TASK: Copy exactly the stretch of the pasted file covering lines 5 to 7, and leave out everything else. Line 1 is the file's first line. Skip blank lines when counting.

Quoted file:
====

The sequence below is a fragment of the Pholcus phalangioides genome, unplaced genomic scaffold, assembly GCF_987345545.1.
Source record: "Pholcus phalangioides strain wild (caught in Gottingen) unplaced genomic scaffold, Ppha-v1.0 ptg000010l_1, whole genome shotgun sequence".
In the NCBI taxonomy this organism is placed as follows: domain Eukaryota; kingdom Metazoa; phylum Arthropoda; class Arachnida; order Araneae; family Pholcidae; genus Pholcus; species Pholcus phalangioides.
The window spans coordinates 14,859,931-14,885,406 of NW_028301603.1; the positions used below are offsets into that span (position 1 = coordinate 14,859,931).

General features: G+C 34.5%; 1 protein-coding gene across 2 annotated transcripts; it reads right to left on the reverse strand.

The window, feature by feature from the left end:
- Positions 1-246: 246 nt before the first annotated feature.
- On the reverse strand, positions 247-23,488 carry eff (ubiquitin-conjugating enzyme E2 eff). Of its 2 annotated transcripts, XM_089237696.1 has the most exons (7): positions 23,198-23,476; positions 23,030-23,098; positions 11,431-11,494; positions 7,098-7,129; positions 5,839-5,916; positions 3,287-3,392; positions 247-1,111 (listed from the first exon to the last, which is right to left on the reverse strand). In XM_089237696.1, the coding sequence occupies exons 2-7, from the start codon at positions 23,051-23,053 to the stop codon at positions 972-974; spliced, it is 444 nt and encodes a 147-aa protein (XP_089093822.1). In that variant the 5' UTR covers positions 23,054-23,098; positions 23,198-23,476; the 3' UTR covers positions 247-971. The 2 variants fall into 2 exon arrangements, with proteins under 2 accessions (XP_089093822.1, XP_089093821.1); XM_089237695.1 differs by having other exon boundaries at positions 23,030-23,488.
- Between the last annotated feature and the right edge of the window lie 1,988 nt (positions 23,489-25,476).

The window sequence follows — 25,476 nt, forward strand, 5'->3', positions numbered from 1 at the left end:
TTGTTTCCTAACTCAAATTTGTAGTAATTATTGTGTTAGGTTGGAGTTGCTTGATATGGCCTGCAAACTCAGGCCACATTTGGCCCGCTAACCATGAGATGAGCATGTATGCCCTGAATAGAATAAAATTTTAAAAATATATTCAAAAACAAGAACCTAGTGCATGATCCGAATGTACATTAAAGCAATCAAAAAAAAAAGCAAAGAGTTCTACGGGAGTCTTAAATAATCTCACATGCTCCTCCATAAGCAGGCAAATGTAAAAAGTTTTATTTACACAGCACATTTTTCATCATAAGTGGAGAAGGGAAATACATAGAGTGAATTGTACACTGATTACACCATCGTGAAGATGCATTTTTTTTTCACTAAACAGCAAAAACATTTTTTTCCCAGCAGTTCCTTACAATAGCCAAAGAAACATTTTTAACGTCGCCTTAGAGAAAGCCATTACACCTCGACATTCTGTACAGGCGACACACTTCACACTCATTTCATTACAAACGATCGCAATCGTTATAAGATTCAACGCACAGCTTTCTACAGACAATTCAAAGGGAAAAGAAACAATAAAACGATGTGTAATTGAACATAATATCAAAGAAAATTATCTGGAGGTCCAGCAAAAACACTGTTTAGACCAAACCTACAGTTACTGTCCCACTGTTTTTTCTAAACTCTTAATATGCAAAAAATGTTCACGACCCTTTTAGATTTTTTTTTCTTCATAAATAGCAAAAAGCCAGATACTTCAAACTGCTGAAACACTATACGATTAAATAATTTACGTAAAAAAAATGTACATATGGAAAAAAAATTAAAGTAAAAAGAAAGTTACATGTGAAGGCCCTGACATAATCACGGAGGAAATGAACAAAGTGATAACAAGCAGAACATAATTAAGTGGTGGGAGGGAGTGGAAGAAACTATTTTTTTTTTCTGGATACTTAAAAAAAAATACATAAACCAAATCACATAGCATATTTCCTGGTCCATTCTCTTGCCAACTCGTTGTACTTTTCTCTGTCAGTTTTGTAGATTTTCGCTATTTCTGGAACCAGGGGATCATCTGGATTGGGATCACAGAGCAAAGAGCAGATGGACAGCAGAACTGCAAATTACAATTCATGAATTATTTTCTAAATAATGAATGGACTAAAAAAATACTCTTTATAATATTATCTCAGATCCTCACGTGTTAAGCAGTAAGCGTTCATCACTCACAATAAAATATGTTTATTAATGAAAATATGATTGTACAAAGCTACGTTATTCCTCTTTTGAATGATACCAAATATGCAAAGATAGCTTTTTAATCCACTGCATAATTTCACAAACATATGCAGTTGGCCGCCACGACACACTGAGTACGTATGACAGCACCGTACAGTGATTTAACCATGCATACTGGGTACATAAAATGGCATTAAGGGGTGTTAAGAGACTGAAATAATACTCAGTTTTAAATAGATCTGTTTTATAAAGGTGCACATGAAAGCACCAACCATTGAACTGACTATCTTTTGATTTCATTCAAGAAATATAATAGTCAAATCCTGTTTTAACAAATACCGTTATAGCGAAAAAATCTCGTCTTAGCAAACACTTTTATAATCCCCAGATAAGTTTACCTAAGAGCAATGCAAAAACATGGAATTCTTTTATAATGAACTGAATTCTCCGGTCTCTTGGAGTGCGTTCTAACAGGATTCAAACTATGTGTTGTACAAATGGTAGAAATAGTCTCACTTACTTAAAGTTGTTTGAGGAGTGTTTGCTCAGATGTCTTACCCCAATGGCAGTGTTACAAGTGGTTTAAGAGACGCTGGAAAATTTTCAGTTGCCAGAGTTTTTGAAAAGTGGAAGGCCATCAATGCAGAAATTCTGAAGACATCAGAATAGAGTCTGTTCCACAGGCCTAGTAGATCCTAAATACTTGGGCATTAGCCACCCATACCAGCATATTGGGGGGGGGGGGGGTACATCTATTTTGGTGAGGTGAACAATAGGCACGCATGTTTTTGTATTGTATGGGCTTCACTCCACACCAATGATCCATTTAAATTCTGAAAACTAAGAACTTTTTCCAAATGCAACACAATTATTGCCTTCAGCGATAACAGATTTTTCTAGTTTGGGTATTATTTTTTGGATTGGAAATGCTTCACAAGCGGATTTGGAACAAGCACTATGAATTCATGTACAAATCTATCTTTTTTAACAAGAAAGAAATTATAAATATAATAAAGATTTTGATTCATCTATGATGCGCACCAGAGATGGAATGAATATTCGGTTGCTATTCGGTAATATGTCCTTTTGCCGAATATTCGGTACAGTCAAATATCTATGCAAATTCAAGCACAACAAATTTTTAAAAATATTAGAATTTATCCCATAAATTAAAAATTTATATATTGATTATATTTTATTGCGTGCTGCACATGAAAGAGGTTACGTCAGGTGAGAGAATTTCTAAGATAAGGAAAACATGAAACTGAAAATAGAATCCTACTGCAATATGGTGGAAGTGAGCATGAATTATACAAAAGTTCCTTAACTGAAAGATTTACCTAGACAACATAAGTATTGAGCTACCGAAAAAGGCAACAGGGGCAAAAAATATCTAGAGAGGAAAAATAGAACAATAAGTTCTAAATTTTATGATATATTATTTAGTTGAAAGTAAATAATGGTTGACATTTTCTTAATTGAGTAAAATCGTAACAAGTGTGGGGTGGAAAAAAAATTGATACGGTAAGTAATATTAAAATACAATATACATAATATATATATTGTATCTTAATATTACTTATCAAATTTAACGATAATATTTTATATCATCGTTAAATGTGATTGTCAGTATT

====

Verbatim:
General features: G+C 34.5%; 1 protein-coding gene across 2 annotated transcripts; it reads right to left on the reverse strand.

The window, feature by feature from the left end:
- Positions 1-246: 246 nt before the first annotated feature.